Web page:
# Orthonormal Basis

  

## Orthonormal Basis Definition

A set of vectors is orthonormal if each vector is a unit vector ( length or norm is equal to $$1$$) and all vectors in the set are orthogonal to each other. Therefore a basis is orthonormal if the set of vectors in the basis is orthonormal. The vectors in a set of orthogonal vectors are linearly independent.

## Examples With Solutions

Example 1
Show that the vectors $$\textbf i = \begin{bmatrix} 1 \\ 0 \\ 0 \end{bmatrix}$$ , $$\textbf j = \begin{bmatrix} 0\\ 1\\ 0 \end{bmatrix}$$ and $$\textbf k = \begin{bmatrix} 0\\ 0\\ 1 \end{bmatrix}$$ form an ortonormal basis.

Solution to Example 1
Show that the inner product of each pair of vectors is equal to 0.
$$\textbf i \cdot \textbf j = (1)(0)+(0)(1)+(0)(0) = 0$$
$$\textbf i \cdot \textbf k = (1)(0)+(0)(0)+(0)(1) = 0$$
$$\textbf j \cdot \textbf k = (0)(0)+(1)(0)+(0)(1) = 0$$
Therefore the three vectors are orthogonal and also linearly independent.
Show that the length or norm of each vector is equal to 1.
$$||i|| = \sqrt {1^2+0^2+0^2} = \sqrt 1 = 1$$
$$||j|| = \sqrt {0^2+ 1^2+0^2} = \sqrt 1 = 1$$
$$||j|| = \sqrt {0^2+ 0^2+1^2} = \sqrt 1 = 1$$
The three vectors are orthogonal to each other and the length of each is equal to 1; they therefore form an orthonormal basis.

Example 2
a) Show that the vectors $$\; \textbf u = K \begin{bmatrix} 1\\ 0 \\ 2 \end{bmatrix}$$ , $$\; \textbf v = L \begin{bmatrix} 4 \\ 1 \\ -2 \end{bmatrix}$$ and $$\; \textbf w = M \begin{bmatrix} -2 \\ 10 \\ 1 \end{bmatrix}$$, where $$K$$, $$L$$ and $$M$$ are real constants, are orthogonal.
b) Find positive values for the constants $$K$$, $$L$$ and $$M$$ so that the vectors $$\textbf u$$ , $$\textbf v$$ and $$\textbf w$$ form an orthonormal basis.
Solution to Example 2
a)
Calculate the inner product of each pair of vectors.
$$\textbf u \cdot \textbf v = KL(1)(4)+KL(0)(1)+KL(2)(-2) = 4 KL - 4 KL = 0$$
$$\textbf u \cdot \textbf w = KM(1)(-2)+KM(0)(10)+KM(2)(1) = -2 KM + 2 KM = 0$$
$$\textbf v \cdot \textbf w = LM(4)(-2)+LM(1)(10)+LM(-2)(1) = -8LM + 10 LM - 2LM = 0$$
Therefore vectors $$\textbf u$$, $$\textbf v$$ and $$\textbf w$$ are orthogonal and linearly independent.
b)
We now need to find the length (or norm) of each vectors and set it equal to $$1$$.
$$||\textbf u|| = \sqrt {k^2 + 0^2 + (2k)^2} = 1$$
which gives the equation
$$\sqrt {5 k^2} = 1$$
Square both sides of the equation above and solve for $$K$$ positive.
$$5 k^2 = 1$$ gives $$K = \dfrac{1}{\sqrt 5}$$

$$||\textbf v|| = \sqrt {(4L)^2 + L^2 + (-2L)^2} = 1$$
which gives the equation
$$\sqrt {21 L^2} = 1$$
Square both sides of the equation above and solve for $$L$$ positive.
$$21 L^2 = 1$$ gives $$L = \dfrac{1}{\sqrt {21}}$$

$$||\textbf w|| = \sqrt {(-2M)^2 + (10M)^2 + M^2} = 1$$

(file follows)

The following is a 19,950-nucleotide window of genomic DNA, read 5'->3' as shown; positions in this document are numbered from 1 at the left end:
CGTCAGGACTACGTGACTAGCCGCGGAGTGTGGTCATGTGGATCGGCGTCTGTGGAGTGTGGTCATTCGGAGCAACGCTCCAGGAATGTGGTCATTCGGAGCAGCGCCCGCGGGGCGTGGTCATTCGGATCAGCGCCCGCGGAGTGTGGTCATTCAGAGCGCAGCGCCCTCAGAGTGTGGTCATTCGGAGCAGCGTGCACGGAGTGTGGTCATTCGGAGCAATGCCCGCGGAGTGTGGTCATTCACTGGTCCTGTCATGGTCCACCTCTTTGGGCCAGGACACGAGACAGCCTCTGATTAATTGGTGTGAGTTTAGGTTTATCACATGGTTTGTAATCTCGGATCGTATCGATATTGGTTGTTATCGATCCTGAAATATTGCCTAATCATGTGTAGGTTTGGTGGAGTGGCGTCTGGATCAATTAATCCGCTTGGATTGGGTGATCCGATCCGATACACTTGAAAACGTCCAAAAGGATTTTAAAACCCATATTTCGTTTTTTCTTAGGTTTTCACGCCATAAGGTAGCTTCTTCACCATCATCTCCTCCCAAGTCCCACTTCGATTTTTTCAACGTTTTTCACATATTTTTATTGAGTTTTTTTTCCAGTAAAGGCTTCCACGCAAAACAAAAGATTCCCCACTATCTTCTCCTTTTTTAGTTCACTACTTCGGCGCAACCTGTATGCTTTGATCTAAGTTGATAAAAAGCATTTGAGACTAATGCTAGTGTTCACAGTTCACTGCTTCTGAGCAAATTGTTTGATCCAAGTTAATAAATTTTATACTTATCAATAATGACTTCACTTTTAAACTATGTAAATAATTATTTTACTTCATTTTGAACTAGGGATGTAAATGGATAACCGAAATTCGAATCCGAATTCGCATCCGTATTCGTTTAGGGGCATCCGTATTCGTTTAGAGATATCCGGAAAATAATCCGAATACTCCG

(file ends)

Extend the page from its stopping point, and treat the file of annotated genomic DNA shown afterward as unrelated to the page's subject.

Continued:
which gives the equation
$$\sqrt {105 M^2} = 1$$
Square both sides of the equation above and solve for $$M$$ positive.
$$105 M^2 = 1$$ gives $$M = \dfrac{1}{\sqrt {105}}$$

Example 3
Proove that the vectors $$\textbf u = \begin{bmatrix} \sin(\theta) \cos (\phi) \\ \sin(\theta) \sin (\phi) \\ \cos (\theta) \end{bmatrix}$$ , $$\textbf v = \begin{bmatrix} \cos(\theta) \cos (\phi) \\ \cos(\theta) \sin (\phi) \\ -\sin (\theta) \end{bmatrix}$$ and $$\textbf w = \begin{bmatrix} -\sin (\phi) \\ \cos (\phi) \\ 0 \end{bmatrix}$$ form an orthonormal basis.
Solution to Example 3
In example 6 of
orthogonal vectors , it has been prooved that vectors $$\textbf u$$, $$\textbf v$$ and $$\textbf w$$ given above are orthogonal and therefore linearly independent.
We now need to show that the norm of each vector is equal to $$1$$.
$$||\textbf u || = \sqrt { (\sin(\theta) \cos (\phi))^2 +(\sin(\theta) \sin (\phi))^2 +(\cos (\theta))^2 }$$
Expand
$$||\textbf u || = \sqrt { \sin^2(\theta) \cos^2 (\phi) + \sin^2(\theta) \sin^2 (\phi) +\cos^2 (\theta)) }$$
Factor $$\sin^2(\theta)$$ out from the first and second term of the radicand
$$||\textbf u || = \sqrt { \sin^2(\theta) [ \cos^2 (\phi) + \sin^2 (\phi) ] +\cos^2 (\theta)) }$$
Use trigonometric identity $$\cos^2 (\phi) + \sin^2 (\phi) = 1$$ to simplify the above to
$$||\textbf u || = \sqrt { \sin^2(\theta) +\cos^2 (\theta)) }$$
Use trigonometric identity $$\cos^2 (\theta) + \sin^2 (\theta) = 1$$ to simplify the above to
$$||\textbf u || = \sqrt 1 = 1$$

$$||\textbf v || = \sqrt { (\cos(\theta) \cos (\phi))^2 +(\cos(\theta) \sin (\phi))^2 +(-\sin (\theta))^2 }$$
Expand
$$||\textbf v || = \sqrt { \cos^2(\theta) \cos^2 (\phi) + \cos^2(\theta) \sin^2 (\phi) +\sin^2 (\theta)) }$$
Factor $$\cos^2(\theta)$$ out from the first and second term of the radicand
$$||\textbf v || = \sqrt { \cos^2(\theta) [ \cos^2 (\phi) + \sin^2 (\phi) ] +\sin^2 (\theta)) }$$
Use trigonometric identity $$\cos^2 (\phi) + \sin^2 (\phi) = 1$$ to simplify the above to
$$||\textbf v || = \sqrt { \cos^2(\theta) +\sin^2 (\theta)) }$$
Use trigonometric identity $$\cos^2 (\theta) + \sin^2 (\theta) = 1$$ to simplify the above to
$$||\textbf v || = \sqrt 1 = 1$$

$$||\textbf w || = \sqrt { (-\sin (\phi))^2 +(\cos (\phi))^2 + 0^2 }$$
Simplify
$$||\textbf w || = \sqrt { \sin^2 (\phi) + \cos^2 (\phi) }$$
Use trigonometric identity $$\cos^2 (\phi) + \sin^2 (\phi) = 1$$ to simplify the above to
$$||\textbf w || = \sqrt 1 = 1$$
The vectors $$\textbf u$$ , $$\textbf v$$ and $$\textbf w$$ form an orthonormal basis.